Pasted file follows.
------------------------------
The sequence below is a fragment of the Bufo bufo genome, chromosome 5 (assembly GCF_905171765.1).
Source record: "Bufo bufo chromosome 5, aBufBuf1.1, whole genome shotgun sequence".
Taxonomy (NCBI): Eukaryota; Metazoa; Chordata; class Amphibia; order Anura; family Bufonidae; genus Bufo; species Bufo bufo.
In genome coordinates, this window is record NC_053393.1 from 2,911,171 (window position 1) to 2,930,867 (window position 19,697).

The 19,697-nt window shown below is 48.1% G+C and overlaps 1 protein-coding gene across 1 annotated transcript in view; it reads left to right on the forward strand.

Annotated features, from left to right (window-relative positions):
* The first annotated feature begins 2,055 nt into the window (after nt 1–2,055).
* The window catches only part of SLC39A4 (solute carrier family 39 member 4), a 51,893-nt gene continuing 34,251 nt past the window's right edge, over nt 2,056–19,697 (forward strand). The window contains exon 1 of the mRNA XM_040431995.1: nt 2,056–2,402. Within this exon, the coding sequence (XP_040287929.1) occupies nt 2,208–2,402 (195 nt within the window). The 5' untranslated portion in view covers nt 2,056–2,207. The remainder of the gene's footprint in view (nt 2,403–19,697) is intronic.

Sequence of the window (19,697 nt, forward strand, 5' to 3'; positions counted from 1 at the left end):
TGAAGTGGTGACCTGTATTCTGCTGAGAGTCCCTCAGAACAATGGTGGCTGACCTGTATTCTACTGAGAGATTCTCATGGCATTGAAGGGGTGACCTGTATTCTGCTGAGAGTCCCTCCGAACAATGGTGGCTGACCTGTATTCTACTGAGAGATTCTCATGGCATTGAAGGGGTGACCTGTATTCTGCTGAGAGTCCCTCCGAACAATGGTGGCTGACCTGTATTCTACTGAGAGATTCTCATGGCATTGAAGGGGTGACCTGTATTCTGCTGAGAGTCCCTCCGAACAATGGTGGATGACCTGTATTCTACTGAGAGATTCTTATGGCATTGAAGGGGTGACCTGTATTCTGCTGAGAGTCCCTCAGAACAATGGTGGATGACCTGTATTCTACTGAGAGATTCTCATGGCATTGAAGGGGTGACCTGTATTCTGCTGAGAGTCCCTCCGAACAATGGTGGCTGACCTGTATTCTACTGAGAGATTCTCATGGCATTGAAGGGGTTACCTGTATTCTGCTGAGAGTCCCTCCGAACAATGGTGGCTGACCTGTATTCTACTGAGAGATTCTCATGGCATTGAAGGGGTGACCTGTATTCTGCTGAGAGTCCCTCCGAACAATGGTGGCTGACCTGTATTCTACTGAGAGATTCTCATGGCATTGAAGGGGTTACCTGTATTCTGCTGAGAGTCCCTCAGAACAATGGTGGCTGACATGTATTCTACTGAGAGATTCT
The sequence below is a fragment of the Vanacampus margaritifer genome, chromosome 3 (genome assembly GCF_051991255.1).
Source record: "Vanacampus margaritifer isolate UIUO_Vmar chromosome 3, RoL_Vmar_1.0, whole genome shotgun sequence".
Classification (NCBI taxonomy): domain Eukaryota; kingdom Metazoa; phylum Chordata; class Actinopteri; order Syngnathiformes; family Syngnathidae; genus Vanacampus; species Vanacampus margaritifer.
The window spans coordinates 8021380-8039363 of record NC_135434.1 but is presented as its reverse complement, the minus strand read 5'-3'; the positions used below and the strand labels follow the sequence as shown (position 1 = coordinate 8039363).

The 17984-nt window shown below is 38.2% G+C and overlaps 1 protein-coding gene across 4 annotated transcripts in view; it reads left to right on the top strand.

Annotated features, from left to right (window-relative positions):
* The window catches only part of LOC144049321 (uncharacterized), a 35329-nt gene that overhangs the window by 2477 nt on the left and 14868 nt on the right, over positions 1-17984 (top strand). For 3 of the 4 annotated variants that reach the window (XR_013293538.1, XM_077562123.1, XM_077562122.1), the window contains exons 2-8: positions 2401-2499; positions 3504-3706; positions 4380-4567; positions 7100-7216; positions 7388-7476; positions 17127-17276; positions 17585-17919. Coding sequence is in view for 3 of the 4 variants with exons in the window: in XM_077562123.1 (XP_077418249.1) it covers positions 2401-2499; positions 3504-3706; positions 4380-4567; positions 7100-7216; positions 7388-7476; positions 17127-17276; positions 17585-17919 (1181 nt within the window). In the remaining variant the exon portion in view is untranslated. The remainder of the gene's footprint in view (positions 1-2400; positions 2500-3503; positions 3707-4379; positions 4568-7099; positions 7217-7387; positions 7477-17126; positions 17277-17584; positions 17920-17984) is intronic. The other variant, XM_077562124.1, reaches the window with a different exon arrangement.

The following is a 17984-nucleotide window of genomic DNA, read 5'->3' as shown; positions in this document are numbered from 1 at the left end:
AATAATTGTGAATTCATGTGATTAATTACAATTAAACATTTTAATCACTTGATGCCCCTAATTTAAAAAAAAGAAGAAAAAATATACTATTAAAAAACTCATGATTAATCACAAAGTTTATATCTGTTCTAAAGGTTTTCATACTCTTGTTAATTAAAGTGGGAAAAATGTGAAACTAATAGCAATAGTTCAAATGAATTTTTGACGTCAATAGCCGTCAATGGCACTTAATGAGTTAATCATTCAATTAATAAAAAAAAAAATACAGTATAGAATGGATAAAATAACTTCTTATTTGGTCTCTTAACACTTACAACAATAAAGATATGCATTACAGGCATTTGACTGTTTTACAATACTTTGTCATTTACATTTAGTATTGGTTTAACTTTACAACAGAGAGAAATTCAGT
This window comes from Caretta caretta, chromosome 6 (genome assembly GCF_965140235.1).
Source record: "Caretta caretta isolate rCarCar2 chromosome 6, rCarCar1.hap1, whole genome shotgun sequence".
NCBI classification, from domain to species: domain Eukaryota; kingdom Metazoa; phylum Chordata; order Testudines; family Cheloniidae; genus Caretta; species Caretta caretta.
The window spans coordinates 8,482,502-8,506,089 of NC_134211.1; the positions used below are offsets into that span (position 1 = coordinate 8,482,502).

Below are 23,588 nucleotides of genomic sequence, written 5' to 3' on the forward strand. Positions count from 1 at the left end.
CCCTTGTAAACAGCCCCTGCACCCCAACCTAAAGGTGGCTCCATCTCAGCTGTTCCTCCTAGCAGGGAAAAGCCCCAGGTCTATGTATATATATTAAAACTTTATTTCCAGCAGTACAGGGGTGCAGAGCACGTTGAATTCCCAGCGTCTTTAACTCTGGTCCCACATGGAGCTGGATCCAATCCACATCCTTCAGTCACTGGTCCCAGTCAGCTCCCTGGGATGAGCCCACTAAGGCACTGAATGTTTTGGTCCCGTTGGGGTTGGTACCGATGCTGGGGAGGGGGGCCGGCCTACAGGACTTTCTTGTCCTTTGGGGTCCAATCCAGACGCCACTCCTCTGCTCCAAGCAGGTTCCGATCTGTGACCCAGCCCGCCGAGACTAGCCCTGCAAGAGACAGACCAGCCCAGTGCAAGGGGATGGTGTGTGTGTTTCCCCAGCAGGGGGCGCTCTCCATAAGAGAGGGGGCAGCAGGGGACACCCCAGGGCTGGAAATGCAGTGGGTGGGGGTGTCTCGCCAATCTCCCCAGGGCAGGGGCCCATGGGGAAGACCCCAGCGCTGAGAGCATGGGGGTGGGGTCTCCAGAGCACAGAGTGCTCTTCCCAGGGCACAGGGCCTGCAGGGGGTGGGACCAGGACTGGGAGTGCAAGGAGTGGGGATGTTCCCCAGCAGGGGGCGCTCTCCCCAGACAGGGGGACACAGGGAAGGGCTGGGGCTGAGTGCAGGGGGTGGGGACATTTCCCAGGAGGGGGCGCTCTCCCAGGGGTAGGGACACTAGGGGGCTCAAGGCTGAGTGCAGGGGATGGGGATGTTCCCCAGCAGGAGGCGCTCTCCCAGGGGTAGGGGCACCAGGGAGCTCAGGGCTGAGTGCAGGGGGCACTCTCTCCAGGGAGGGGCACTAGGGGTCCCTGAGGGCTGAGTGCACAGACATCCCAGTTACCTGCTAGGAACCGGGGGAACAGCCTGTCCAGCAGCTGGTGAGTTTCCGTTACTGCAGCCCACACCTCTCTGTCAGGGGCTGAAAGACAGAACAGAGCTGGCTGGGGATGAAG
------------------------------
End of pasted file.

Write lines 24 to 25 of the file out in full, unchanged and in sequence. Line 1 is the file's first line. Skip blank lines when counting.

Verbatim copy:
Below are 23,588 nucleotides of genomic sequence, written 5' to 3' on the forward strand. Positions count from 1 at the left end.
CCCTTGTAAACAGCCCCTGCACCCCAACCTAAAGGTGGCTCCATCTCAGCTGTTCCTCCTAGCAGGGAAAAGCCCCAGGTCTATGTATATATATTAAAACTTTATTTCCAGCAGTACAGGGGTGCAGAGCACGTTGAATTCCCAGCGTCTTTAACTCTGGTCCCACATGGAGCTGGATCCAATCCACATCCTTCAGTCACTGGTCCCAGTCAGCTCCCTGGGATGAGCCCACTAAGGCACTGAATGTTTTGGTCCCGTTGGGGTTGGTACCGATGCTGGGGAGGGGGGCCGGCCTACAGGACTTTCTTGTCCTTTGGGGTCCAATCCAGACGCCACTCCTCTGCTCCAAGCAGGTTCCGATCTGTGACCCAGCCCGCCGAGACTAGCCCTGCAAGAGACAGACCAGCCCAGTGCAAGGGGATGGTGTGTGTGTTTCCCCAGCAGGGGGCGCTCTCCATAAGAGAGGGGGCAGCAGGGGACACCCCAGGGCTGGAAATGCAGTGGGTGGGGGTGTCTCGCCAATCTCCCCAGGGCAGGGGCCCATGGGGAAGACCCCAGCGCTGAGAGCATGGGGGTGGGGTCTCCAGAGCACAGAGTGCTCTTCCCAGGGCACAGGGCCTGCAGGGGGTGGGACCAGGACTGGGAGTGCAAGGAGTGGGGATGTTCCCCAGCAGGGGGCGCTCTCCCCAGACAGGGGGACACAGGGAAGGGCTGGGGCTGAGTGCAGGGGGTGGGGACATTTCCCAGGAGGGGGCGCTCTCCCAGGGGTAGGGACACTAGGGGGCTCAAGGCTGAGTGCAGGGGATGGGGATGTTCCCCAGCAGGAGGCGCTCTCCCAGGGGTAGGGGCACCAGGGAGCTCAGGGCTGAGTGCAGGGGGCACTCTCTCCAGGGAGGGGCACTAGGGGTCCCTGAGGGCTGAGTGCACAGACATCCCAGTTACCTGCTAGGAACCGGGGGAACAGCCTGTCCAGCAGCTGGTGAGTTTCCGTTACTGCAGCCCACACCTCTCTGTCAGGGGCTGAAAGACAGAACAGAGCTGGCTGGGGATGAAG